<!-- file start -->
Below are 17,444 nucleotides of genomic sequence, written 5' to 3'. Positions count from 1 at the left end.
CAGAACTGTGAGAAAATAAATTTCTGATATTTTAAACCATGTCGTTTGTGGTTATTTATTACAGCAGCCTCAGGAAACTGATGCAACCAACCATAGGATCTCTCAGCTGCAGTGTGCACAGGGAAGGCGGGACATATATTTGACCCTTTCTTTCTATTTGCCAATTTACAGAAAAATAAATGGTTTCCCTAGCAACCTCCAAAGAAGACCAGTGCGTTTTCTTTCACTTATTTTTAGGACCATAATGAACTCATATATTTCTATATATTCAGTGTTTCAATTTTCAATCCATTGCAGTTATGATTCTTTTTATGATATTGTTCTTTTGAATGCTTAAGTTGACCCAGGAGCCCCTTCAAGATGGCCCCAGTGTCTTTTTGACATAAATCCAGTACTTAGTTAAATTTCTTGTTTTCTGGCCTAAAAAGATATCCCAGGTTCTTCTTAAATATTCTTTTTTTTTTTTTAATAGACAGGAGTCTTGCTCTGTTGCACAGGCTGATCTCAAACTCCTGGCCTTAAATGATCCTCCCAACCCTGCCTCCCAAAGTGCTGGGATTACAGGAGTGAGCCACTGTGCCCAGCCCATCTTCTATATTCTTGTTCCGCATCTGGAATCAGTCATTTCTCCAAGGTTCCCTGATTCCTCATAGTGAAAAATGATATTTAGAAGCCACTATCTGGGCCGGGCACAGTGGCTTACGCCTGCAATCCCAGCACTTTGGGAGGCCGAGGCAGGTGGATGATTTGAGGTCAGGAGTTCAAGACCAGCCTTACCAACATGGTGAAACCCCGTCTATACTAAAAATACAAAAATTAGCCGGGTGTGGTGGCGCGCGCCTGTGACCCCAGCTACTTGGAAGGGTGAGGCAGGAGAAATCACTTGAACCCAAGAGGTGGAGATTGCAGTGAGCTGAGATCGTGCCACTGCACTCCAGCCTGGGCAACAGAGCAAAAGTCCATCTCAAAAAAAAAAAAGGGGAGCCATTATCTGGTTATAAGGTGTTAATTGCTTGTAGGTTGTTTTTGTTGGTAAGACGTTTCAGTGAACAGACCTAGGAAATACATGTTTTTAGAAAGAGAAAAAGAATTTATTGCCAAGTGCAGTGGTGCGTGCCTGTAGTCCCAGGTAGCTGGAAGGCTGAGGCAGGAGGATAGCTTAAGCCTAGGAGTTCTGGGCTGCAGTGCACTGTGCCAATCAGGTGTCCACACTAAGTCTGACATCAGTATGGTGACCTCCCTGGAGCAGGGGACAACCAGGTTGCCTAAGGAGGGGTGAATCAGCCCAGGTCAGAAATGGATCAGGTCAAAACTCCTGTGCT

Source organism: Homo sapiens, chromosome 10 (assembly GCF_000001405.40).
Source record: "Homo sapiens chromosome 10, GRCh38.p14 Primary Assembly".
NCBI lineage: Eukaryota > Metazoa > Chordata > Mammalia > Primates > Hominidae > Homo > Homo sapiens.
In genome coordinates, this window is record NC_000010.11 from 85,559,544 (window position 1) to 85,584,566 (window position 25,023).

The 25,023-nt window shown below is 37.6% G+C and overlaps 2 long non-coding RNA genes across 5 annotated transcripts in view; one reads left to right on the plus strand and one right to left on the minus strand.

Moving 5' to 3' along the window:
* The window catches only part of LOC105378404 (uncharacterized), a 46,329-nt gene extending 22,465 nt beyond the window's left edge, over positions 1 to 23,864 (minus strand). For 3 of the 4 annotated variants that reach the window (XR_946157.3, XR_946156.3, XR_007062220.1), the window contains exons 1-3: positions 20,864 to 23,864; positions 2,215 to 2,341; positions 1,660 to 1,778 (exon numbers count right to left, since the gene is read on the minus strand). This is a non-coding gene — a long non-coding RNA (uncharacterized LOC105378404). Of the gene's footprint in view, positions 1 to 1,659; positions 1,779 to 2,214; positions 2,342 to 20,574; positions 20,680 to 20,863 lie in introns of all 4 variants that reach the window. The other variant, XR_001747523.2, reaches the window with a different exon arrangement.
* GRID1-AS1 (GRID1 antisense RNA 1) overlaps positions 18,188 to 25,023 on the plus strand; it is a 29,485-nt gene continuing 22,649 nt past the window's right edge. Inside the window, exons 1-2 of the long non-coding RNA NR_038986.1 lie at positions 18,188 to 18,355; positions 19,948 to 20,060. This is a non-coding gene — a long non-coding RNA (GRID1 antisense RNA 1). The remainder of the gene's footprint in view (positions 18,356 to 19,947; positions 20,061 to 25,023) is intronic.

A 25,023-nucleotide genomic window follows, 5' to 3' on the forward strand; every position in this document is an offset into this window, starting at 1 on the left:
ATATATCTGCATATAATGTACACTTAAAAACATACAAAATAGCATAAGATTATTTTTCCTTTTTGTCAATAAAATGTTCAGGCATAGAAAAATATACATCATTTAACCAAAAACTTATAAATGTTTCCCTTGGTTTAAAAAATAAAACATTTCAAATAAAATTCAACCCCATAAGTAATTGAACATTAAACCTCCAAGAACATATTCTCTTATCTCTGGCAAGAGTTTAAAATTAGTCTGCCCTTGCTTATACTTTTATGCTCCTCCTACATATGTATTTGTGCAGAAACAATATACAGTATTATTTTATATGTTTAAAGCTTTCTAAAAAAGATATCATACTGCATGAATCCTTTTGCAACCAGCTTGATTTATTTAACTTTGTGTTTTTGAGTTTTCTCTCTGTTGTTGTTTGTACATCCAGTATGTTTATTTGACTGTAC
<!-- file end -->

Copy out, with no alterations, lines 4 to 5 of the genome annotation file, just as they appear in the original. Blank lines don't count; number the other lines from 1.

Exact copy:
Source record: "Homo sapiens chromosome 10, GRCh38.p14 Primary Assembly".
NCBI lineage: Eukaryota > Metazoa > Chordata > Mammalia > Primates > Hominidae > Homo > Homo sapiens.